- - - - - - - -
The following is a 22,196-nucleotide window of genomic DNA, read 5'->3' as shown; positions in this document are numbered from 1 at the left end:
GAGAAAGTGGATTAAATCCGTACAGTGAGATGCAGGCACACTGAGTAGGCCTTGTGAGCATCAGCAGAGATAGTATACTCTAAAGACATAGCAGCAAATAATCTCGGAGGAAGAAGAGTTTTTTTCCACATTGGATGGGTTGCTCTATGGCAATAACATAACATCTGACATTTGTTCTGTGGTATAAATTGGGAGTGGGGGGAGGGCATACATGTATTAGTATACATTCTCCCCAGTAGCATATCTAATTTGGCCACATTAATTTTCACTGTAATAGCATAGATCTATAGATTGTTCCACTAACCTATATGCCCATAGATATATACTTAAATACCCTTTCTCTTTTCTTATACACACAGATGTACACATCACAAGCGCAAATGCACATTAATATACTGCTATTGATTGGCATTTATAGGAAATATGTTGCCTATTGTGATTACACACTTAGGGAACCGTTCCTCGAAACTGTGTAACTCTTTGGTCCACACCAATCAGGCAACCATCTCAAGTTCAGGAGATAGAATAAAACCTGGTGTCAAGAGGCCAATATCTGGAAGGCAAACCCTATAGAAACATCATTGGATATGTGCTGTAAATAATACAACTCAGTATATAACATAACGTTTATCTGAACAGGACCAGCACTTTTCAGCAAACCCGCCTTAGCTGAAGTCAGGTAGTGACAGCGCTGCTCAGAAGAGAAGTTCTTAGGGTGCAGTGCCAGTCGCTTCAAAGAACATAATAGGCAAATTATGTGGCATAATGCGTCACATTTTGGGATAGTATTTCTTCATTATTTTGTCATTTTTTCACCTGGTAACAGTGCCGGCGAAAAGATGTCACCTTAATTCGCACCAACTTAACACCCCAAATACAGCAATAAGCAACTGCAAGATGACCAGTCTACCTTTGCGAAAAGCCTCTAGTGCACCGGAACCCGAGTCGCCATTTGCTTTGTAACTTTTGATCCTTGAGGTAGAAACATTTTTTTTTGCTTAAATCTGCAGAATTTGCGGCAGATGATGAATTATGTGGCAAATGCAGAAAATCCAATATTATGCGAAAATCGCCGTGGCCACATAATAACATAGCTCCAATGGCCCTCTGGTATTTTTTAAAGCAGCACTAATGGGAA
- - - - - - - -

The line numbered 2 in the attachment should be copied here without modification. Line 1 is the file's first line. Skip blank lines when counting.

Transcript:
GAGAAAGTGGATTAAATCCGTACAGTGAGATGCAGGCACACTGAGTAGGCCTTGTGAGCATCAGCAGAGATAGTATACTCTAAAGACATAGCAGCAAATAATCTCGGAGGAAGAAGAGTTTTTTTCCACATTGGATGGGTTGCTCTATGGCAATAACATAACATCTGACATTTGTTCTGTGGTATAAATTGGGAGTGGGGGGAGGGCATACATGTATTAGTATACATTCTCCCCAGTAGCATATCTAATTTGGCCACATTAATTTTCACTGTAATAGCATAGATCTATAGATTGTTCCACTAACCTATATGCCCATAGATATATACTTAAATACCCTTTCTCTTTTCTTATACACACAGATGTACACATCACAAGCGCAAATGCACATTAATATACTGCTATTGATTGGCATTTATAGGAAATATGTTGCCTATTGTGATTACACACTTAGGGAACCGTTCCTCGAAACTGTGTAACTCTTTGGTCCACACCAATCAGGCAACCATCTCAAGTTCAGGAGATAGAATAAAACCTGGTGTCAAGAGGCCAATATCTGGAAGGCAAACCCTATAGAAACATCATTGGATATGTGCTGTAAATAATACAACTCAGTATATAACATAACGTTTATCTGAACAGGACCAGCACTTTTCAGCAAACCCGCCTTAGCTGAAGTCAGGTAGTGACAGCGCTGCTCAGAAGAGAAGTTCTTAGGGTGCAGTGCCAGTCGCTTCAAAGAACATAATAGGCAAATTATGTGGCATAATGCGTCACATTTTGGGATAGTATTTCTTCATTATTTTGTCATTTTTTCACCTGGTAACAGTGCCGGCGAAAAGATGTCACCTTAATTCGCACCAACTTAACACCCCAAATACAGCAATAAGCAACTGCAAGATGACCAGTCTACCTTTGCGAAAAGCCTCTAGTGCACCGGAACCCGAGTCGCCATTTGCTTTGTAACTTTTGATCCTTGAGGTAGAAACATTTTTTTTTGCTTAAATCTGCAGAATTTGCGGCAGATGATGAATTATGTGGCAAATGCAGAAAATCCAATATTATGCGAAAATCGCCGTGGCCACATAATAACATAGCTCCAATGGCCCTCTGGTATTTTTTAAAGCAGCACTAATGGGAA